All proteins -- whether mouse, tree-hugger, or tree -- are constructed from the same twenty chemical building blocks, called “amino acids.” Your muscles are proteins, the enzymes in your saliva and gut are proteins, as are the hormones in the brain and elsewhere that jerk the female of our species around like a yo-yo every 28 days.
Scientists already knew that mice and tree-huggers have many of the same genes. That is, mice and men have many of the very same “how-to” manuals in their lending libraries. Now, we humans have more than 150,000 different proteins in our bodies, but many, if not most, genes -- whether in mouse, tree-hugger, or tree -- are never “expressed.” Ever. So, in order to produce 150,000 different proteins, you might expect that humans would have, at least, several hundred thousand different types of genes. But, if -- as the scientists now agree -- the human genome only contains 30,000 different genes -- and many, if not most, of those 30,000 are never expressed -- where the heck do those 150,000 different kinds of proteins come from?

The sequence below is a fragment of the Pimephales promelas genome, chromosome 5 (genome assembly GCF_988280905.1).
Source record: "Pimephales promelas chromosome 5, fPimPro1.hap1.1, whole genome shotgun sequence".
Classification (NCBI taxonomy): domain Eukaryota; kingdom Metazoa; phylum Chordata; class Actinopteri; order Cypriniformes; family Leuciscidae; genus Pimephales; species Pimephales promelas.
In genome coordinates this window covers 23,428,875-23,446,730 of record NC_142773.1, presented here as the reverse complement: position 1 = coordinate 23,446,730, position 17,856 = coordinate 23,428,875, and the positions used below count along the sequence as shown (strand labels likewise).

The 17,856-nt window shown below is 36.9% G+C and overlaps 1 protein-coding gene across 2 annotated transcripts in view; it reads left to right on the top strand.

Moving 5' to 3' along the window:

The scientists only hinted at a possible solution at their press conference, and that's where this column takes off.
Suppose all over the body there are located about a zillion short-order “mini-chefs,” all with the same recipe book. Suppose that one of those mini-chefs is required by Mission Control to cook up a particular “dish” -- that is, supply a particular protein -- with a very specific sequence of a few hundred thousand of those twenty amino acids. Suppose the dish the mini-chef is required by Mission Control to put on the table is Moose Nose Stew.
Now, the recipe for Moose Nose Stew begins "Take one medium-size moose." So your mini-chef calls up Genome Central and places an order for one medium-size moose.
"Sorry" replies the Genome Central, "we don't have all the genes necessary to make a moose. How about a mouse?" "No," says the mini-chef, "Mouse won't do. Well, make and send over several of the closest things to a moose you've got and we'll improvise."
So, the mini-chef takes several different proteins, obtained by the expression of several different human genes, slices and dices them, and reforms them into a moose nose stew protein. In that way our mini-chefs can turn the 15,000 different proteins that actually get expressed by our genes into the 150,000 different proteins that actually are found in our bodies.